Sen. DeMint: Welfare Caused Rise In Unwed Births

January 13, 2012 3:56 pm ET — Media Matters Action Network

Promoting his new book this morning on CNN' Starting Point, Sen. Jim DeMint (R-SC) used the platform to further a destructive myth about poverty, claiming that an "obvious" unintended consequence of welfare programs has been to increase the unwed birthrate.

DEMINT: Well, the unintended consequences of welfare programs are so obvious. When we started welfare the unwed birthrate in America was below 10 percent for blacks and whites. But now it's over 40 percent, 70 percent for blacks. And if you want the indicator for poverty, juvenile delinquency, incarceration, it goes back to unwed births. But we have not helped poverty. We have actually made it worse. I'm not saying don't help the poor, but let's do it in a way that doesn't trap them in generational dependency on government. Let's do it in a way that teaches self-sufficiency, helps people develop the skills, the character, to succeed. But we're obviously not doing that, so just doing more of the same with more money is not helping people, it's hurting people.

Watch:

DeMint's linkage between out-of-wedlock births and welfare is a classic confusion of correlation with causation. This framing is often pushed by conservatives eager to undermine government's role in aiding vulnerable members of society by demonizing welfare programs.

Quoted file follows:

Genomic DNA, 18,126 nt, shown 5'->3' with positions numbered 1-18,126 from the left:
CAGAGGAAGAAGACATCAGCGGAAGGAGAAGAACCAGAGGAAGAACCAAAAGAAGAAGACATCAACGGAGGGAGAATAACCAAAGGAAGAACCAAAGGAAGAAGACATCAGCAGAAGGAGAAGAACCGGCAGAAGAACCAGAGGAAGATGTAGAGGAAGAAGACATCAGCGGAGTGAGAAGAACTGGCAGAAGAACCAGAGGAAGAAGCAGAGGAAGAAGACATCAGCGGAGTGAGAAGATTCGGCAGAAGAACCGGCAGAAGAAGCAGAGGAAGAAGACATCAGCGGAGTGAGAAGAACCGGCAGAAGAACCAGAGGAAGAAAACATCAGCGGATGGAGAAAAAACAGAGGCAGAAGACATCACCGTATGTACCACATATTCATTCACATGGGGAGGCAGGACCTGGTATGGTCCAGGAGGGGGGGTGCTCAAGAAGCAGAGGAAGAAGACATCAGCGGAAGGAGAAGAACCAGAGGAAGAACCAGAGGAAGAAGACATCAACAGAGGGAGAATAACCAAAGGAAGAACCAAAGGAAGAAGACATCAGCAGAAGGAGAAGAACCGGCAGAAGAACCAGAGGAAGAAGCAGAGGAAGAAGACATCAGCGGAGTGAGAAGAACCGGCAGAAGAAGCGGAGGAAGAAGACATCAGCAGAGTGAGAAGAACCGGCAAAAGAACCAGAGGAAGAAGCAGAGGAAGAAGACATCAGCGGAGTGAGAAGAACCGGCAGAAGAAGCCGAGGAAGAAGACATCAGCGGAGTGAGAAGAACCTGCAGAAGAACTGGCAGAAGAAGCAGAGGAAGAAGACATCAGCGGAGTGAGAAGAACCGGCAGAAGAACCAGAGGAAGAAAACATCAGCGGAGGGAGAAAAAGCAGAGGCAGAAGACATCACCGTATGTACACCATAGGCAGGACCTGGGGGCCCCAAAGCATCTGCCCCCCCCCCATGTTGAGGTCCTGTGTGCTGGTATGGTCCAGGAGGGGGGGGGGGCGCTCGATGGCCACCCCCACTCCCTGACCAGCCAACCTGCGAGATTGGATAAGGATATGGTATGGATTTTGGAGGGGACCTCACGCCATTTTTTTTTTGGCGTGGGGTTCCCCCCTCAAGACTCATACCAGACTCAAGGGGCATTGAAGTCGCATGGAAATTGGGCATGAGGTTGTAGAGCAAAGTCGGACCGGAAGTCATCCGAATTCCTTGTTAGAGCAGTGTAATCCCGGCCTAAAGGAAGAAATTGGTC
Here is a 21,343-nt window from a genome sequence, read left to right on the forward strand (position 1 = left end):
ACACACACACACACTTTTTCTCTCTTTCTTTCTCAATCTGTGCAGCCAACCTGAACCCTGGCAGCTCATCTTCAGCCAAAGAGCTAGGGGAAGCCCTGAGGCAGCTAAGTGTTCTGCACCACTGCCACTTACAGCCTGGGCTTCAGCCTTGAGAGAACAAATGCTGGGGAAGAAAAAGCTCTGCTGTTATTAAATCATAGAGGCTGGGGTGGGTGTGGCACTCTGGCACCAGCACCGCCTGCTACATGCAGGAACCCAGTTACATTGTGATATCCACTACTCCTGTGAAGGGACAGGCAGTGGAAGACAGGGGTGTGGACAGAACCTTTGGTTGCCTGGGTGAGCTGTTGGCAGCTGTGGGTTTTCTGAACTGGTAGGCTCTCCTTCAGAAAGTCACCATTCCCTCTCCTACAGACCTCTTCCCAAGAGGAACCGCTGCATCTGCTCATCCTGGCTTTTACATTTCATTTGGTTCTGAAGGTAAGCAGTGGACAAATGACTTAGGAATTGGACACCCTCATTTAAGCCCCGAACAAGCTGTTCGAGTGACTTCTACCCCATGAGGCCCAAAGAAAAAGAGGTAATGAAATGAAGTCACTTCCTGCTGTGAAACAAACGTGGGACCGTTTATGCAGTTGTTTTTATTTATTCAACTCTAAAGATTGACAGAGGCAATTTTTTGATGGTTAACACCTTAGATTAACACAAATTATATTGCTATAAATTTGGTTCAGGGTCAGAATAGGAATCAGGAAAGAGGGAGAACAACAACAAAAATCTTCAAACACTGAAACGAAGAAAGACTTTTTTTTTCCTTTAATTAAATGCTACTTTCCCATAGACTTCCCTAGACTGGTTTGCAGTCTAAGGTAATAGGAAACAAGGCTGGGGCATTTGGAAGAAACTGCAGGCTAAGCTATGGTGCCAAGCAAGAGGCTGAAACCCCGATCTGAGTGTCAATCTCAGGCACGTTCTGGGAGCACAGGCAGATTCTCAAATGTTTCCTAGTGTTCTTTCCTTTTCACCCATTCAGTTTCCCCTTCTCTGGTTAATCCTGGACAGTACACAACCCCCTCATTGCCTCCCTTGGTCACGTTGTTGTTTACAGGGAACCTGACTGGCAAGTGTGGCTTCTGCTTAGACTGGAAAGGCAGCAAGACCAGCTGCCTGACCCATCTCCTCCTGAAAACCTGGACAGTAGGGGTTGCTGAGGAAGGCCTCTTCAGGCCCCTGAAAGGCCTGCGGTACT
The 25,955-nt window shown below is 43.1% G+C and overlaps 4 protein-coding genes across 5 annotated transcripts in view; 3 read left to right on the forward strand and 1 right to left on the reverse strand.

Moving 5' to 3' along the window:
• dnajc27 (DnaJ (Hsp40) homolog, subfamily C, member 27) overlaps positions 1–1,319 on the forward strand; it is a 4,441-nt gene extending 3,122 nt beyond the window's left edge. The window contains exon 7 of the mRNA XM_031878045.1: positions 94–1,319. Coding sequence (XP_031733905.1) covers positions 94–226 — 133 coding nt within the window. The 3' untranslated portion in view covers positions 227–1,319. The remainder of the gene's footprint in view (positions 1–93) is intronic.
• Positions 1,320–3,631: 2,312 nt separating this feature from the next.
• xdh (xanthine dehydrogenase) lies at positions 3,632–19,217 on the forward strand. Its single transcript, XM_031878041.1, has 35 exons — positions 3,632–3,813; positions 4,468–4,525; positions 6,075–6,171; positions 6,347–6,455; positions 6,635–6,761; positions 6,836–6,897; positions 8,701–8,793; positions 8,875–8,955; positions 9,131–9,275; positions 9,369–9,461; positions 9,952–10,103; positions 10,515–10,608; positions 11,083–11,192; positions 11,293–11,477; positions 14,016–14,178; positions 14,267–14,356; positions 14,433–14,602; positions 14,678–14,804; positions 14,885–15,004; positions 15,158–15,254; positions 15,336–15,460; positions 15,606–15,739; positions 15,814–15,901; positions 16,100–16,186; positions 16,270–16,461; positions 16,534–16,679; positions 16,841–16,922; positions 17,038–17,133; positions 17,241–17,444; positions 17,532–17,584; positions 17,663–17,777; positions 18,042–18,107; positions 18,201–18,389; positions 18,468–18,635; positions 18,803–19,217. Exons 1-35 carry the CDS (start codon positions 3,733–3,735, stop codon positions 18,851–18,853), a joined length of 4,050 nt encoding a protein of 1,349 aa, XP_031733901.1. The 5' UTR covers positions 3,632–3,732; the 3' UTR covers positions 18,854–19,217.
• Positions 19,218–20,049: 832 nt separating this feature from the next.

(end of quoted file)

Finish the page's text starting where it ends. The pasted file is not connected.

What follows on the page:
Although he makes his point calmly, in blaming out-of-wedlock pregnancy on welfare programs Sen. DeMint is essentially making the same point as his colleague Rep. Louie Gohmert (R-TX), who recently got rather exercised over the idea that Congress "lure[s] young women into the rut of having children out of wedlock," because they're told "the government will send you a check."

When he suggests that poor people lack means because they don't have "the skills, the character, to succeed," DeMint also comes dangerously close to calling poor people lazy. That's a characterization he's hinted at before, when he intimated in September that "a lot" of unemployed Americans don't want to work because they're getting government benefits.

Print